7. That to shrink from receiving confession of sin, and dealing with it according to its merits, may have the appearance of great reverence and humility, without the reality—may show that the Church has part in the first baptism only, and not in the baptism of fire.
8. That to avoid all priestly pretension, and destroy the confessional, that infinitely hateful institution which has degraded and oppressed every nation in which it has found an existence, and further to show that all who have the Holy Ghost are kings and priests unto God, the sinner should openly confess his overt sins in the presence of the Church (which could be done by writing, or before such a number of witnesses as the Church itself might appoint), and receive from the Church such comfort as can never be refused to those who truly confess and heartily repent their sins.—Dr. Joseph Parker.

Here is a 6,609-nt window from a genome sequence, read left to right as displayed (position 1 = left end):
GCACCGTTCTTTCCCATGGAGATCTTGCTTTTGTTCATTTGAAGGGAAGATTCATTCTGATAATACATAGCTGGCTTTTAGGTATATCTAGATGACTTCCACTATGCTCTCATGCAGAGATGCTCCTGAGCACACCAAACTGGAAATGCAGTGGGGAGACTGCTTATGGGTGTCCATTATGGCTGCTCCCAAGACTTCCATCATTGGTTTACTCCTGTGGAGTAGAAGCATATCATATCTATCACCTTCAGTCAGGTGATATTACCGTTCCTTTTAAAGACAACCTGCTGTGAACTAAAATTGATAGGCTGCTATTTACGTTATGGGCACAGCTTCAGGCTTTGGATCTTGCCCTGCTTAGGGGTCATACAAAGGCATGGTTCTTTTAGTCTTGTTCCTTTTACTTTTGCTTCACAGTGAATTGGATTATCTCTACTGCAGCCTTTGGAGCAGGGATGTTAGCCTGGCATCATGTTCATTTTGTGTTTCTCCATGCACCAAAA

John 20:28. The worship of Jesus.—At other times such visible worship of our Saviour was an act of acknowledgment or of thanksgiving for mercies received.… Thus the holy women when the risen “Jesus met them, saying, All hail, came … and held Him by the feet, and worshipped Him” (Matthew 28:9). Thus apparently, Mary of Magdala, in her deep devotion, had motioned to embrace His feet in the garden, when Jesus bade her “Touch Me not” (John 20:17). Thus the eleven disciples met our Lord by appointment on a mountain in Galilee, and “when they saw Him,” as it would seem, in their joy and fear, “they worshipped Him” (Matthew 28:17). Thus, pre-eminently, St. Thomas uses the language of adoration, although it is not said to have been accompanied by any corresponding outward act. When, in reproof for his scepticism, he had been bidden to probe the wounds of Jesus, he burst forth into the adoring confession, “My Lord and my God.” Thus when the ascending Jesus was being borne upwards into heaven, the disciples, as if thanking Him for His great glory, worshipped Him, and then returned to Jerusalem with great joy.—H. P. Liddon (Bampton Lectures).